RESPONDENT: Dzogchen is the ‘path of no path’, the path of self-liberation which doesn’t mean that the self is liberated but rather that whatever arises spontaneously self-liberates, i.e. it is what it is and nothing else. Cho = dharma = ‘as it is’. That is the base, that is the path, that is the fruit. There is nothing but this, and there is not ‘this’ either because it is not any kind of ‘thing’ that can be grasped at.

RICHARD: I am not being difficult here for the sake being difficult yet this double-talk – popularly known as paradox – is specifically designed to stop thought. ‘Path of no path’ and ‘self-liberation which doesn’t mean that the self is liberated’ sounds kind of silly when one considers it sensibly, does it not? It is not thought that is the problem, it is the ‘thinker’ that needs to stop. When thought itself stops, one enters into a trance state, wherein all sorts of phantasmagoria have their play. This has been the sorry lot of well-meaning humans for millennia ... and I know it well as I have travelled that path. I lived in the ‘Divine Realm’ for eleven years, thus having ample time to experience it from the inside and find out, for myself, just what it is made up of. The ‘Supernatural World’ is nothing but an affective and mental ‘State of Being’; whereas the actual world – the world as-it-is in a material sense – is a sensual world, verifiable by anyone with the necessary sense organs, minus ‘I’. Or to put it another way: actuality is objective experiential phenomenon whereas Reality is a subjective state of being. It is ‘being’ itself that is false, not the corporeal world of the senses.

The same applies for: ‘There is nothing but this and there is not ‘this’ either’ – more of that enigmatic double-talk – and ‘it is not any kind of ‘thing’ that can be grasped at’ focuses, once again, upon the ‘thing’ as being the problem and not upon the ‘grasper’. The ‘I’ will do literally anything to survive ... by ignoring the ‘grasper’ and even denying that a ‘thing’ exists. Taken to its extreme, as Hindu and Buddhist philosophy does, one denies that this planet earth and the space that it hangs in – and the universe itself – are actual. To them it is all an illusion, a dream. For them, the ‘Dreamer’ – their god – is who ‘I’ really am and all their effort is predicated upon realising that this is who one really is. Westerners have foolishly allowed themselves to be taken in by the apparent wisdom coming from the eastern mystical states of being because of the paucity of experiential wisdom in their own culture. It all started growing exponentially after the sixties generation trekked to the Himalayas, and to other exotic places, to find the permanent drug experience ... and found cultures who had been practicing same for centuries, which (with the benefit of hindsight) has had predictably the self-same results.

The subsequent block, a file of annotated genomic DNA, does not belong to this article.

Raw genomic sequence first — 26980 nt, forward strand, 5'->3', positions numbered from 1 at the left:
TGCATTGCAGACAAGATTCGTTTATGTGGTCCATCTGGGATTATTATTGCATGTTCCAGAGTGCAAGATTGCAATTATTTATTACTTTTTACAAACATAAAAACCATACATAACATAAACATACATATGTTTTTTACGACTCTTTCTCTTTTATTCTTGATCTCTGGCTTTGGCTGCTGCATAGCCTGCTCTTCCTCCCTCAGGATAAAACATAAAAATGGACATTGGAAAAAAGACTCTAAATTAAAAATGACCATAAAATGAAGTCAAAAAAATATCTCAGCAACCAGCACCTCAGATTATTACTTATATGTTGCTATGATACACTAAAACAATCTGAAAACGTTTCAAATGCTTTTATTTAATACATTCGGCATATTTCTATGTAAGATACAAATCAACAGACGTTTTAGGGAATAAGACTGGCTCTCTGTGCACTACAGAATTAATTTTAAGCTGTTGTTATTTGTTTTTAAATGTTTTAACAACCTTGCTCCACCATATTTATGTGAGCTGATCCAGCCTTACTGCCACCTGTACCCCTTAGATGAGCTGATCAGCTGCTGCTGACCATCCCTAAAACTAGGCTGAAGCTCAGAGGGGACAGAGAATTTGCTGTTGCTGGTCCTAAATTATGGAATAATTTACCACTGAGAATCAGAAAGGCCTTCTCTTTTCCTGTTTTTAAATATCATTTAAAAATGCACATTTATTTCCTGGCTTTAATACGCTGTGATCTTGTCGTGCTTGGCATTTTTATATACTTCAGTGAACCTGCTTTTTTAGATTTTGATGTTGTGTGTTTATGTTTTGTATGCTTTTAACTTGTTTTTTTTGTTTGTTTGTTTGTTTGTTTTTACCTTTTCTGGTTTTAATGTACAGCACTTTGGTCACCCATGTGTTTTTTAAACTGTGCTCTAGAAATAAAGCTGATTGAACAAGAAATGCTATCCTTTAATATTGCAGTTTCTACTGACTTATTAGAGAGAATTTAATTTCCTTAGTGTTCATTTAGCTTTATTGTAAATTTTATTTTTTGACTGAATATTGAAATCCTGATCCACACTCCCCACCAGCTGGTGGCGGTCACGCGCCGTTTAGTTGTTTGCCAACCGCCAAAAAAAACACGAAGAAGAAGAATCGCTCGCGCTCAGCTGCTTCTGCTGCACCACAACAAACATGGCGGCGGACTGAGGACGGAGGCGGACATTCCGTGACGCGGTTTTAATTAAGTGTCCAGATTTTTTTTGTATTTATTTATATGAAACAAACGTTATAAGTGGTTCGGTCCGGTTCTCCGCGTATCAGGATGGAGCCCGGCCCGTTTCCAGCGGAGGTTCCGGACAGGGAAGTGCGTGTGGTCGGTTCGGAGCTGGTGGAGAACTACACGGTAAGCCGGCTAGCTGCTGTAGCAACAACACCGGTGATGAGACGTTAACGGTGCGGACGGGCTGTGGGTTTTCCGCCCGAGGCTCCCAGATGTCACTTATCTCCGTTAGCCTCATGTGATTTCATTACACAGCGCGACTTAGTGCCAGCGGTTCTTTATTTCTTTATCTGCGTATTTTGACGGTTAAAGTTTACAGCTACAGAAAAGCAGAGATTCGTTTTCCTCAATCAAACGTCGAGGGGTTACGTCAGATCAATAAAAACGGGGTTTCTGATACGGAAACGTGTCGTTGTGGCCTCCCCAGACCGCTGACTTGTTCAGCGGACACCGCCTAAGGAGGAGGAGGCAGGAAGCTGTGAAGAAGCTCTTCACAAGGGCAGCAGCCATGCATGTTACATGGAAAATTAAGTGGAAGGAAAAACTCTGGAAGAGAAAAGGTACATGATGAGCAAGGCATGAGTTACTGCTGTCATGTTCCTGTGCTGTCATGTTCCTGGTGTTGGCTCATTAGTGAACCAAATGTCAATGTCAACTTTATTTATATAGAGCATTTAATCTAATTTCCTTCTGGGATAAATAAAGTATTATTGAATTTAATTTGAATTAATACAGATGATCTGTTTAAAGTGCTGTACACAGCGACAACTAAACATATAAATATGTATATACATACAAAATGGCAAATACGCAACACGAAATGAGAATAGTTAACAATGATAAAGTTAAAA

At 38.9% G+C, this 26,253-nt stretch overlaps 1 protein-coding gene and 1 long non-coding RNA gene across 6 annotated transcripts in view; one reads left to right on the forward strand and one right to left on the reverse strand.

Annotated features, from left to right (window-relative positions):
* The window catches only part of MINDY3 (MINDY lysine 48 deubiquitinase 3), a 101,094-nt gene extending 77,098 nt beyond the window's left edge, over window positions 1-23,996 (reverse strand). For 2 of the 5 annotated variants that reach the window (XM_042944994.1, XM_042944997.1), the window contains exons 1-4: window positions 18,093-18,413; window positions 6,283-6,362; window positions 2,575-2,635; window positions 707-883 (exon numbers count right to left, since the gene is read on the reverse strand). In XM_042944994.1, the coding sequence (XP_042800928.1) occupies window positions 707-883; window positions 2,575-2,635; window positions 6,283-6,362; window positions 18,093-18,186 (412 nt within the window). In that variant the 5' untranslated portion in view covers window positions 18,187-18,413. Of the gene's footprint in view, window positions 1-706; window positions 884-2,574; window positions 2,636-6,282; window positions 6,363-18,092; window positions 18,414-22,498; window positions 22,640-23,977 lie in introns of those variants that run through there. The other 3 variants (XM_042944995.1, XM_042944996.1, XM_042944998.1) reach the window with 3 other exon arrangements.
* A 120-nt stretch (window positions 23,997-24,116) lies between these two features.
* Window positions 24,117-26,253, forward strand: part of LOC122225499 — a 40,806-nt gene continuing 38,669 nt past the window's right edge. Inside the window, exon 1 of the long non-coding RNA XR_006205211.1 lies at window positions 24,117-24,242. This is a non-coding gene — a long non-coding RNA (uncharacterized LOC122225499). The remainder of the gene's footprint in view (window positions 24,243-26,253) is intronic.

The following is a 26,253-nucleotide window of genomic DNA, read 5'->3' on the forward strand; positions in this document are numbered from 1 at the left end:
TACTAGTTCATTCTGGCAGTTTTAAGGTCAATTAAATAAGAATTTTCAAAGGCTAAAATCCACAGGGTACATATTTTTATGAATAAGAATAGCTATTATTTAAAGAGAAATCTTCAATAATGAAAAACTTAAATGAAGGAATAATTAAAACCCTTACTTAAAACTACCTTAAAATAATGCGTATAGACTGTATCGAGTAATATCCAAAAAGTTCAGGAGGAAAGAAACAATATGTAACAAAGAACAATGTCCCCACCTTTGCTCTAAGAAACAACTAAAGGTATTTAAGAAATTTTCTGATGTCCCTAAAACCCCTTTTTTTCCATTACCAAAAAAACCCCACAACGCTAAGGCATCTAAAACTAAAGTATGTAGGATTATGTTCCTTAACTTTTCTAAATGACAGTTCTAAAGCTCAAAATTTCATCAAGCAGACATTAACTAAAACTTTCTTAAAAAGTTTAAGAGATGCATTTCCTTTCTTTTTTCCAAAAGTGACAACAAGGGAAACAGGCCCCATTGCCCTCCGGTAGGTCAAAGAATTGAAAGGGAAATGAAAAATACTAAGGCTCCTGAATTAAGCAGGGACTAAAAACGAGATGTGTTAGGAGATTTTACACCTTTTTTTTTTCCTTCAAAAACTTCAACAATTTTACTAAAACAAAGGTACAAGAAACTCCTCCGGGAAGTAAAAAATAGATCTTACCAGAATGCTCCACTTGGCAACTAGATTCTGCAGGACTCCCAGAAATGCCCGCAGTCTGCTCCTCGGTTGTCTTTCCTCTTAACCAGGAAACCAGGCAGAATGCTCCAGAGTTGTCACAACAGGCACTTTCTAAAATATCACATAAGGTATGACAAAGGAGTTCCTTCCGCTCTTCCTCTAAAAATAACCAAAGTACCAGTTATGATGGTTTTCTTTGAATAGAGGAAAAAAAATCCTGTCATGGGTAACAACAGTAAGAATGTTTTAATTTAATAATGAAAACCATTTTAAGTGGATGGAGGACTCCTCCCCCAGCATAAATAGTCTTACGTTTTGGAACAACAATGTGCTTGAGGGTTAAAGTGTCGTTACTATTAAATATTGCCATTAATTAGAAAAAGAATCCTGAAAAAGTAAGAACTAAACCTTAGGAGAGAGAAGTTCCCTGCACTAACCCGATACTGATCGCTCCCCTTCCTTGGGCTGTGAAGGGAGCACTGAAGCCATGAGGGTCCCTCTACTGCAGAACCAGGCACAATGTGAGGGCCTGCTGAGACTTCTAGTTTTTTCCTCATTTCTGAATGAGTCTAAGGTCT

So when you ask: ‘Have you heard of this before and already dismissed it? Or is it new information?’ ... not only have I heard it before ... I have lived it. I did not ‘dismiss it’ , I went beyond it into this actual world of the senses. The real world, which ‘I’ had created out of imagination, is but a veneer pasted over the actual, and to go in search of a ‘Greater Reality’ is to go in the wrong direction. One arrives in the actual by becoming involved, totally involved in being here ... not by practicing detachment. Being here is to put your money where your mouth is, as it were. All other actions are methods, devices, techniques ... in other words: delaying tactics. In being here one is completely immersed. Being here is total inclusion. One demonstrates one’s appreciation of life by partaking fully in existence ... by letting this moment live one. One dedicates oneself to the challenge of being here as the universe’s experience of itself. When ‘I’ willingly and voluntarily sacrifice ‘myself’ – the psychological entity residing inside this body – ‘I’ am gladly making ‘my’ most supreme donation, for ‘I’ am what one holds most dear.

To be here is to be committed. The potential for this commitment is conceived at the moment of experiencing the perfection of life in a peak experience. This potential can lie dormant for years unless reactivated. Once the veil behind which humanity skulks has been lifted – even momentarily – one has seen for oneself that a place beyond human belief actually exists. Because one has visited the actual world and walked around in it, it would be thought that one could nevermore deny it. But such denial is endemic among humans. The reason for this odd denial is fairly obvious: once the person has reverted to ‘normal’ – to being human again – perfection here-on-earth becomes merely a concept ... and a concept is not the actuality. The grip of reality is so strong that perfection simply does not exist ‘here’, it is in another dimension. It is but a faded dream. The potential can lie dormant forever.

Meanwhile people thoughtlessly pursue the elusive chimera of Eastern Enlightenment.

No. 03

RESPONDENT: What I mean by ‘Reality’ is just: as-it-is. Nothing more, or less, or different than that. It is accessible as a sensual experience – in fact the Dzogchen view is that direct perception (i.e. through the senses, without the intervention of an ego) is in fact the only way to access it.

RICHARD: You definitely have my interest ... I am always on the look-out for someone, somewhere, who espouses something similar to what I experience. My immediate question would be: Does the Dzogchen view emphatically state that this world as-it-is is the only ‘Reality’?